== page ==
Tagged: Derf Backderf

Martha Thomases Eats Worms


More than three weeks ago, I twisted my knee somehow in a manner that causes it to continue to hurt. A lot. I happened to have a doctor’s appointment that day, and she told me to rest it, take anti-inflammatory medicine, and drink a lot of water.

Which I have. Well, “resting” is a relative term. It’s hard to rest one’s entire leg and still get around the city and do what needs to get done. I put a brace on it. Still hurts.

When I’m in pain like this, I can’t exercise. And when I can’t exercise, I lose my main opportunity think deep thoughts about comics or anything else. I just want to sit on the couch and eat worms.

Anyway, here’s some randomness. Remember, no one suffers like I do.

The New York Comic-Con has come and gone. I went for a few hours on Thursday, and even though it was the middle of a work-day, the place was so crowded that it was impossible to move anywhere. The line for the ladies room in the press area (which requires a special badge) was a half-hour long. I shudder to think what it was like on Saturday.

It was lovely to see my friends – as I left the brand-new subway station, on line to register, at booths, in artists’ alley – and I had a great conversation with the guy hyping The Nightly Show with Larry Wilmore (which is awesome and you should be watching it). I didn’t get to any panels that day or any day because my knee throbbed just thinking about getting through the crowds that made the hallways impassable.

So I didn’t get to see this. I wish I had. This is the nerd experience I most crave. The rest of the throngs can go see stars log-roll each other at over-hyped TV and movie panels. Let me listen to Paul “The Frother” Krugman talk about Star Trek.

Last year I discovered the Crazy Eight Cartoon Festival and I had a great time. You can read my brilliant insights here. It’s happening again tomorrow. If you are in the New York area, I can’t recommend it highly enough. If I get back in time from my other nerd-quest this weekend, perhaps I’ll see you there.

Very few people have raved about about My Friend Dammer more than I have. I’ve given it away to dozens of people to show them the complex insights and emotions possible in the graphic story format. So you can imagine my excitement to get a galley copy of Derf Backderf’s new book, Trashed, in my Harvey Awards gift-bag.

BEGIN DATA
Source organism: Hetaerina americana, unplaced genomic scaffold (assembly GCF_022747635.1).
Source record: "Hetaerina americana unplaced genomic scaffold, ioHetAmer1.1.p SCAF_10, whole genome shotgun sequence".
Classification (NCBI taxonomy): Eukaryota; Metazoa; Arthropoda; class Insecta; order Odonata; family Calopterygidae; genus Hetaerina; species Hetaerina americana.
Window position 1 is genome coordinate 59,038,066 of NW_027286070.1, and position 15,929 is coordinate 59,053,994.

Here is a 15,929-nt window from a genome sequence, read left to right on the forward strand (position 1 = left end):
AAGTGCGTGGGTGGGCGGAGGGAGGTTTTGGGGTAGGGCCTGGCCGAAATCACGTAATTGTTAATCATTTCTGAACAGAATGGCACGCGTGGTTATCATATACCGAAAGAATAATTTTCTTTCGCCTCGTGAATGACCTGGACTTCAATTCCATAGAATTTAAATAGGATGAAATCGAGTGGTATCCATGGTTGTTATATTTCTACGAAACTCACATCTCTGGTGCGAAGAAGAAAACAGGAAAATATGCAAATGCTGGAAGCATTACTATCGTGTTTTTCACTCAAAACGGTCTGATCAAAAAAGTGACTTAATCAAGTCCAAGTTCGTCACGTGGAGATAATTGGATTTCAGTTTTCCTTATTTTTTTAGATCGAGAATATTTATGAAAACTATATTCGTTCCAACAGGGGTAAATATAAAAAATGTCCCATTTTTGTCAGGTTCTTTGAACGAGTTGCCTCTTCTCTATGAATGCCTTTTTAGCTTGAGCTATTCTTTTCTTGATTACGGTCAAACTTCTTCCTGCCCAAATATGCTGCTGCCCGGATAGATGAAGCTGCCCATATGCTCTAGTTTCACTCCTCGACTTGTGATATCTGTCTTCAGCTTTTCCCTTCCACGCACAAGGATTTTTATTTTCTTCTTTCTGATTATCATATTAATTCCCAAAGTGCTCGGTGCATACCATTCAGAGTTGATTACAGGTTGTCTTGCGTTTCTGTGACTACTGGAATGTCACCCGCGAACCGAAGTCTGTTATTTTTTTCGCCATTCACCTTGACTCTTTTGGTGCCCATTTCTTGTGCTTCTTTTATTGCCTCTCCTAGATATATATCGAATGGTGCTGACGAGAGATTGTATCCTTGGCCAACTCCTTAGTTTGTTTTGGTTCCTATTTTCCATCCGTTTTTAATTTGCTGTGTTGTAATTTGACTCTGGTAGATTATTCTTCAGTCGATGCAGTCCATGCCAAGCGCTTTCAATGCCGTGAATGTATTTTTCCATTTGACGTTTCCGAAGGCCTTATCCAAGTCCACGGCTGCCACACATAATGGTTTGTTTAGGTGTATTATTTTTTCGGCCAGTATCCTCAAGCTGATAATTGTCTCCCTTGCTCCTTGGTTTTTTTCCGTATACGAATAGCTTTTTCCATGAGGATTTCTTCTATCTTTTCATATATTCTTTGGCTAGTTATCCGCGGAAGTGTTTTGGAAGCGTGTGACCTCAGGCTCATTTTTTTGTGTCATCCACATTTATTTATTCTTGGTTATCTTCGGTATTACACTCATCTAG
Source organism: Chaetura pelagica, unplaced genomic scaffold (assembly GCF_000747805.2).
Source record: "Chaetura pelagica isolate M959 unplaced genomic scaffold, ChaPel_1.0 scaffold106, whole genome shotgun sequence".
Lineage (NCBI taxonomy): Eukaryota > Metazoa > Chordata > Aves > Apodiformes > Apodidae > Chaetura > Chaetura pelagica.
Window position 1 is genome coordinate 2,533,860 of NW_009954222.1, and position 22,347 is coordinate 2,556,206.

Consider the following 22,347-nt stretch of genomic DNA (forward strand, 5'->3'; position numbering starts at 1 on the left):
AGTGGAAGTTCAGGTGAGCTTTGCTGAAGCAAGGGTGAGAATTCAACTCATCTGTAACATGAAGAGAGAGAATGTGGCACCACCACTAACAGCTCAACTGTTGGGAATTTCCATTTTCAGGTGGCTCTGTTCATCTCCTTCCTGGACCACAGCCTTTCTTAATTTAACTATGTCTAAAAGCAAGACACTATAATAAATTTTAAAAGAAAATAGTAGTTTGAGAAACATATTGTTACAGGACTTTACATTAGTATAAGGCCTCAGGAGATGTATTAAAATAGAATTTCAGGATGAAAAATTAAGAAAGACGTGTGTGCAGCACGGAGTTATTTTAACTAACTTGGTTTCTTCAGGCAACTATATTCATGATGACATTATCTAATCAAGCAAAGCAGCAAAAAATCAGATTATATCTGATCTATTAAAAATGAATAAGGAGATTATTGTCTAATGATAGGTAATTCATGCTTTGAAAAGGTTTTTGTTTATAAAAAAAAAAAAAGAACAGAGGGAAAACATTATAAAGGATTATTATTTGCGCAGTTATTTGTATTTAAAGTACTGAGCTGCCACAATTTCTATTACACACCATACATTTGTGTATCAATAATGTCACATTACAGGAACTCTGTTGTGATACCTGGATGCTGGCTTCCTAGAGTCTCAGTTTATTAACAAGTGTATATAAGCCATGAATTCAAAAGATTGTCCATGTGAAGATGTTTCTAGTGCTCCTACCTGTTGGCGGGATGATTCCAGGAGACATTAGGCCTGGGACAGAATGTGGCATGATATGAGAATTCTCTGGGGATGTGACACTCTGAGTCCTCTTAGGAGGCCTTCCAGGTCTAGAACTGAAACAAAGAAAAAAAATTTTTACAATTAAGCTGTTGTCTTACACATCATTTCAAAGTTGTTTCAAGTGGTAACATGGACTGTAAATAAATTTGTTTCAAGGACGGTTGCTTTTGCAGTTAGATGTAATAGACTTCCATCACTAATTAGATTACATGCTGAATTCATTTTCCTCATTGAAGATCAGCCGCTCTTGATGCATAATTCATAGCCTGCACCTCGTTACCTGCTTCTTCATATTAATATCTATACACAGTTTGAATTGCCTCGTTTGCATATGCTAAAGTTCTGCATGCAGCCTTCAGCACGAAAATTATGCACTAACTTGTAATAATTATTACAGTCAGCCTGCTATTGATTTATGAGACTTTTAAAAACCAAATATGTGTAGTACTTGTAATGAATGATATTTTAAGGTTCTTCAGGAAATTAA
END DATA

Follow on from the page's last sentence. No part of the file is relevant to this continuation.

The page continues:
Trashed is the story of a crew of garbage collectors in a small Ohio town, with lots of data about the environmental impact and long-term costs of our throwaway culture. Derf was a garbage collector a few decades ago and, though he says the story isn’t autobiographical, his experiences lend a gritty (and smelly and sticky) authenticity to his tale.

Although it’s not as emotionally engaging as Dammer, this book is still an amazing accomplishment. Backdoor presents not only an environmental education, but insights into the American class system that are all too rare in any medium. That he does it with humor and grace and affection makes it that much more impressive.

Now, if you’ll excuse me, my knee hurts and I need to yell at some kids to get off my lawn.

Note: I don’t have a lawn.

Molly Jackson: BEA Is All About The Book People

BEA Is All About The Book People,

Last week, I attended Book Expo America here in NYC. BEA is an industry-only event for publishers to highlight what is coming up next for the booksellers, librarians, teachers and press to incorporate into their plans. I’m still shocked they let me in year after year.

Just to paint a picture for you, the expo floor in the Javits Center was filled wall to wall with book nerds. We stood on lines, eagerly awaiting a signed copy of that book we all want. In the bags on our shoulders or by our feet, are at least 15 Advanced Reader copies handed to us on the expo floor. That is just how heaven-like this show can be.

You might remember how much I love standing on lines. And this show tops them all. I made new friends on every single line I waited on. Depending on the line, we talked about the genre, the author’s good and bad habits, another book, TV, movies or just chatted about BEA. The plus of being at an industry event is eventually the cards come out. I connected with authors, publicists, bloggers, librarians, teachers and agents while on line.

I even continued my tradition of yelling at a Tor author. Last year it was John Scalzi for messing with my emotions in his book Redshirts (a story for another time); this year it was Fran Wilde for busting my bag with her book Updraft. I literally squeed out loud while on the Felicia Day autograph line because I met a fellow group on Hufflepuffs. I got to help monitor the Ernest Cline line situation because dammit, we were all going to get copies of Armada, his new book. And, I tripped over myself trying to get a copy of the upcoming Saved By The Bell comic from Lion Forge.

Comics are a part of BEA, albeit not a large part. I did attend the Best in Fall 2015 Graphic Novels, which highlighted indie comics rather than just rehashing the big 2. The creators highlighted are Derf Backderf, Trashed from Abrams; Ben Hatke, Little Robot from First Second; Jeremy Sorese, Curveball from Nobrow; and 00 from Candlewick. I am excited that I got copies or previews of each one! I was also excited to get a chance to chat with Derf, Ben and Maggie for a very short time. Each one of them was amazingly nice and eager to meet fans.

Yes, Book Expo America is all about the books. I have the sore muscles and bruised body to prove it. And while you are lugging those books away, you are only thinking about the amazing people that you met.